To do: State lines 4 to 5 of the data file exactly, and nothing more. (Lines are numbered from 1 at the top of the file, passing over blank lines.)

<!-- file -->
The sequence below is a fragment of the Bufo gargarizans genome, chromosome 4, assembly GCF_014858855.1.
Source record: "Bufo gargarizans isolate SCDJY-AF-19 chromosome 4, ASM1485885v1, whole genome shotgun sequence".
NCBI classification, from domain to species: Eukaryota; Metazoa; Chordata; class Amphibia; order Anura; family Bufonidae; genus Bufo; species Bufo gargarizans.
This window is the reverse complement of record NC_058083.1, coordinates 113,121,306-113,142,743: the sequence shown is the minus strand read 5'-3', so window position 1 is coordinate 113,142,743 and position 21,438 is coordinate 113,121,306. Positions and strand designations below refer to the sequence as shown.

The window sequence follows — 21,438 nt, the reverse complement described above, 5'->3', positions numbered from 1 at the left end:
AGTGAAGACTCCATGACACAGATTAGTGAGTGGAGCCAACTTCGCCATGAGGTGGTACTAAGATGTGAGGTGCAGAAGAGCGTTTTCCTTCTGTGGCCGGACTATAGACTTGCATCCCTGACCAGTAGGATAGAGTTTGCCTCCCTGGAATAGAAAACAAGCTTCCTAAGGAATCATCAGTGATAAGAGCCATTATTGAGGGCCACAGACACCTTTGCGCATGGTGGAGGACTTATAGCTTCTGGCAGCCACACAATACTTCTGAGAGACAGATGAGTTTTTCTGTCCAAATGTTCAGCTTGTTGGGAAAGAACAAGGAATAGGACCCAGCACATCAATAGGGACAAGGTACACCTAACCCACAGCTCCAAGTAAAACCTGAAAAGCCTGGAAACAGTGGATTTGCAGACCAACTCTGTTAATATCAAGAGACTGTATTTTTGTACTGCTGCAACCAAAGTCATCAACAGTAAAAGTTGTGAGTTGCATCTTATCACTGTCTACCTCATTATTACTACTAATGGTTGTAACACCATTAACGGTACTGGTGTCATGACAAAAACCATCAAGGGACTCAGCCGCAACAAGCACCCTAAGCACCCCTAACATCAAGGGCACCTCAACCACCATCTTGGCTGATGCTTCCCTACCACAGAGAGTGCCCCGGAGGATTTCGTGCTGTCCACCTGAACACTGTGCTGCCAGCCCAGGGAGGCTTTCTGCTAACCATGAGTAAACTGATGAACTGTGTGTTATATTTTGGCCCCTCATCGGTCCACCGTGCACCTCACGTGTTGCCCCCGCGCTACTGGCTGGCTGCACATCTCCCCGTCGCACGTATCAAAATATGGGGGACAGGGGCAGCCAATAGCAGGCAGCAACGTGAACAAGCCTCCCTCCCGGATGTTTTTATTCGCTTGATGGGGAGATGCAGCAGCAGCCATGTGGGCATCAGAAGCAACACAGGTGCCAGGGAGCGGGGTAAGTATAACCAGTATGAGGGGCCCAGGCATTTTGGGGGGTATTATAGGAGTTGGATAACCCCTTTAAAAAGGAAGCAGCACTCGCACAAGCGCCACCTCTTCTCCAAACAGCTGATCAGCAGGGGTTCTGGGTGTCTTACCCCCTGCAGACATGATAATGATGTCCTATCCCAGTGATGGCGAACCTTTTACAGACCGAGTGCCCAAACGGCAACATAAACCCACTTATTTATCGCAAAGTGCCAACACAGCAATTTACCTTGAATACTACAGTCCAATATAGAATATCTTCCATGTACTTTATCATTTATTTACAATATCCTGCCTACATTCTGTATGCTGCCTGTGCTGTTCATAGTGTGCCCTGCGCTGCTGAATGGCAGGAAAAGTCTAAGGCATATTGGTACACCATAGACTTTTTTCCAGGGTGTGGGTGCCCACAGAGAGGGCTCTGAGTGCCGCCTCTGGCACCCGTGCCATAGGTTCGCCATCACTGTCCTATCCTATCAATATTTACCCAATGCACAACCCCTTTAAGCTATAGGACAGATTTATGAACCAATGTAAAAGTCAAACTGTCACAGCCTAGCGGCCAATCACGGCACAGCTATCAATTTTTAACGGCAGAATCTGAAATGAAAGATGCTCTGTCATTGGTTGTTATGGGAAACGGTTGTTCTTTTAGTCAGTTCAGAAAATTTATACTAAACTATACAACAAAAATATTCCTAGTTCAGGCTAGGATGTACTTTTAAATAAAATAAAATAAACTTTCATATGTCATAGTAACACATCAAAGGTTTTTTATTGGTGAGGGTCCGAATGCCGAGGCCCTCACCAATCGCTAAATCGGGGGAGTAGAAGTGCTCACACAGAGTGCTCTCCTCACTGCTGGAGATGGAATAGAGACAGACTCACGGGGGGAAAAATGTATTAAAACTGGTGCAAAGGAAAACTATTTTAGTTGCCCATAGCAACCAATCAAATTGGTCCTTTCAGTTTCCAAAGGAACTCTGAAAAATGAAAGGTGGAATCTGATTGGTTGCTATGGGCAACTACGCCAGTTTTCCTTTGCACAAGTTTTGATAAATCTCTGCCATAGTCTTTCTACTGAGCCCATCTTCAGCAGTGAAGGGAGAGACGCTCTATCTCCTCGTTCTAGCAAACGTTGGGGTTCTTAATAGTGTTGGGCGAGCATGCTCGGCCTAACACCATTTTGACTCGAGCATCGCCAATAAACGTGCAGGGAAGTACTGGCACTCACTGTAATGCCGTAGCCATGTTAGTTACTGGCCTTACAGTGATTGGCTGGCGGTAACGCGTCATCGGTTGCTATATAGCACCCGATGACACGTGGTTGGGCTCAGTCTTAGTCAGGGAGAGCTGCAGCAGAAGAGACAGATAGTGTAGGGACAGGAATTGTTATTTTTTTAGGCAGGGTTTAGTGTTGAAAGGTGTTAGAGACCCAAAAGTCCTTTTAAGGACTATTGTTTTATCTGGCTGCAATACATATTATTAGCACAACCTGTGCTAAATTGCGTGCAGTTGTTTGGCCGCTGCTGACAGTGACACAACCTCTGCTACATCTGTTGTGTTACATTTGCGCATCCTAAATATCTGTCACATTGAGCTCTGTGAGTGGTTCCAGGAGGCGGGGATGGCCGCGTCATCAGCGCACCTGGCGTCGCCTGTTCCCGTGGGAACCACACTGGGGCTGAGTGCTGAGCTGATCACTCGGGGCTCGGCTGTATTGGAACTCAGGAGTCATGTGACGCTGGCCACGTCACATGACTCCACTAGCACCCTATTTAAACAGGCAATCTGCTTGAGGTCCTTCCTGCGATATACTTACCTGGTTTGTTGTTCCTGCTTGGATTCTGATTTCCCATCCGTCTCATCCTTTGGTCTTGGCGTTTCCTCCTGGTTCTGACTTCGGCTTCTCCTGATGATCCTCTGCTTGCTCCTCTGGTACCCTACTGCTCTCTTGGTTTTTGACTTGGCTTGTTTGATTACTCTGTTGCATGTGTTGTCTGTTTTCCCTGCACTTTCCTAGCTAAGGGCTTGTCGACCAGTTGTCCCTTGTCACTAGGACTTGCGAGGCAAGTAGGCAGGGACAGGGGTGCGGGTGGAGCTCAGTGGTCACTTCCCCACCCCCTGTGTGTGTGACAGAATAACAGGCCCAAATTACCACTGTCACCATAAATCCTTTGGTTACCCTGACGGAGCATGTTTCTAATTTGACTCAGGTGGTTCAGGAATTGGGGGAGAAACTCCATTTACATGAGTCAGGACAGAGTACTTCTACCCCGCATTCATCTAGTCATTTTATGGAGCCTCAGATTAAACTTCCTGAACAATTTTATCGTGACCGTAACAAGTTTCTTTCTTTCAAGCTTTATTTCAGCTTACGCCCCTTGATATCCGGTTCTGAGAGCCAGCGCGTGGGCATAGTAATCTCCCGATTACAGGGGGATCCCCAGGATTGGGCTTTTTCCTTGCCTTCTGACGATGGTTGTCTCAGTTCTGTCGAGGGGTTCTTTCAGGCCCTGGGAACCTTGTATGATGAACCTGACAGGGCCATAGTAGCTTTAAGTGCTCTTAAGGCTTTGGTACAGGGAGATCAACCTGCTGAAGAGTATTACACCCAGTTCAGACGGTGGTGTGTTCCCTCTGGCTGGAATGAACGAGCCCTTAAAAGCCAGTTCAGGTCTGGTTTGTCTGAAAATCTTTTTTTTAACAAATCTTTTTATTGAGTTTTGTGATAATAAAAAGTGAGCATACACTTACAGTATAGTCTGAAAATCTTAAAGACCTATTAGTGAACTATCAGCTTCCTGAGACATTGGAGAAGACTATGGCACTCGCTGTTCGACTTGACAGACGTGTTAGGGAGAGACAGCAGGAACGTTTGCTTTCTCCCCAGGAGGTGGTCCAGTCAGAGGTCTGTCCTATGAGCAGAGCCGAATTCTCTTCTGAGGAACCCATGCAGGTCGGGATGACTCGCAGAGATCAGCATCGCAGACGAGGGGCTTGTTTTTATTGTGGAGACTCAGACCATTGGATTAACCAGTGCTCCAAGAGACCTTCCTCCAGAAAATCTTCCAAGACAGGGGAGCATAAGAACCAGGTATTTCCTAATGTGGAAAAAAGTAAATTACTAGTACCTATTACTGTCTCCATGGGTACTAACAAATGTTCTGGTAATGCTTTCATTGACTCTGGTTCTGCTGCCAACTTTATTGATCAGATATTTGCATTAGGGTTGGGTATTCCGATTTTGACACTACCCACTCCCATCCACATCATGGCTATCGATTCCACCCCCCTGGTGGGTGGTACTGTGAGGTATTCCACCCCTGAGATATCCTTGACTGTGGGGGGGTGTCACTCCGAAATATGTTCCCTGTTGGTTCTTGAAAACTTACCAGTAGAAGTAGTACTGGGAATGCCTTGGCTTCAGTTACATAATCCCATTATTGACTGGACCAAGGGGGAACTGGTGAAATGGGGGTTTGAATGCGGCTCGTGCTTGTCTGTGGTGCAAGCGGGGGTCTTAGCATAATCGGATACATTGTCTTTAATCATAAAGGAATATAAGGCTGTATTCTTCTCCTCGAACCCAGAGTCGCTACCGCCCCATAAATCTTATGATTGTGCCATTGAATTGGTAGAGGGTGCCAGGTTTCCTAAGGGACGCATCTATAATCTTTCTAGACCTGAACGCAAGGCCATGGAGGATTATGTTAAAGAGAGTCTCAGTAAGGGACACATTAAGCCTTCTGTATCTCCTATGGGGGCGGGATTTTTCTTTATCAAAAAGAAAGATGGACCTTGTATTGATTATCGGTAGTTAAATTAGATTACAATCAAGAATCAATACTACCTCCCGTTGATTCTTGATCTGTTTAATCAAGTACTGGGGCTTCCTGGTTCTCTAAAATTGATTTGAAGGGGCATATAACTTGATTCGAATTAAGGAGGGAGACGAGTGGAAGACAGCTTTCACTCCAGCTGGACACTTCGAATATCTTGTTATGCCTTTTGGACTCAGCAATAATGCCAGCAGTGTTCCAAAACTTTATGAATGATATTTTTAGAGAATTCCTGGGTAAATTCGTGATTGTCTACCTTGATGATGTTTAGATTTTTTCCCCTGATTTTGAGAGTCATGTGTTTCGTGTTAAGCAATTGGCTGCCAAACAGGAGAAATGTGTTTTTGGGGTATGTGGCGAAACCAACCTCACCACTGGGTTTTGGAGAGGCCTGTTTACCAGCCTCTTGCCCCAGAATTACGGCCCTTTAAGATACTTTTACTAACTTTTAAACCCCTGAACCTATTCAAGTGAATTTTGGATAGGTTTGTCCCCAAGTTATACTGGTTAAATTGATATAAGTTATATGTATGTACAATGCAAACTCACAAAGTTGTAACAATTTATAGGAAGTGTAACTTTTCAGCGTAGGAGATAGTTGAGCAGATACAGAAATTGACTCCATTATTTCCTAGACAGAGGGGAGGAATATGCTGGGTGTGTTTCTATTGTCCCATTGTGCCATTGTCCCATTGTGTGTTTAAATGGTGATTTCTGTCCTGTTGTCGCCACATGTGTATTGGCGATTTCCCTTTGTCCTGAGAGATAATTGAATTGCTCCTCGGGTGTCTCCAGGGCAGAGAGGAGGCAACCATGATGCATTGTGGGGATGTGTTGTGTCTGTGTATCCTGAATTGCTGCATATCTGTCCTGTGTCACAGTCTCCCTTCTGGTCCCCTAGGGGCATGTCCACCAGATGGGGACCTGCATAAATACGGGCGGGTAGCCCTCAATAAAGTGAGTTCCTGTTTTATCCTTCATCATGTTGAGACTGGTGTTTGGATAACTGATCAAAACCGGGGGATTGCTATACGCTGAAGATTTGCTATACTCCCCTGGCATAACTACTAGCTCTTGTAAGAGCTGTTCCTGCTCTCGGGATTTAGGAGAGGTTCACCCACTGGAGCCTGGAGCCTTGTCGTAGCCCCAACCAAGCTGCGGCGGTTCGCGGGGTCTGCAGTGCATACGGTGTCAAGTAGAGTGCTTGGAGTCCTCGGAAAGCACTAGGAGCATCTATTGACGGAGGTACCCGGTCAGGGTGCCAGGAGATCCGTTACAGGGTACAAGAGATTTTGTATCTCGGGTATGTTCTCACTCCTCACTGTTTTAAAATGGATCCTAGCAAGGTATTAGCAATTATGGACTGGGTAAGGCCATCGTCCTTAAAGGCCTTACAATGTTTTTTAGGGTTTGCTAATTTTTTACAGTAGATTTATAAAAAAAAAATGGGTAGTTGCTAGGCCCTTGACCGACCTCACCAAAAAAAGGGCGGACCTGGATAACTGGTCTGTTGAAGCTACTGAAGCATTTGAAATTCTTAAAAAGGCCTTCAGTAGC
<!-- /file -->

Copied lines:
This window is the reverse complement of record NC_058083.1, coordinates 113,121,306-113,142,743: the sequence shown is the minus strand read 5'-3', so window position 1 is coordinate 113,142,743 and position 21,438 is coordinate 113,121,306. Positions and strand designations below refer to the sequence as shown.

The window sequence follows — 21,438 nt, the reverse complement described above, 5'->3', positions numbered from 1 at the left end: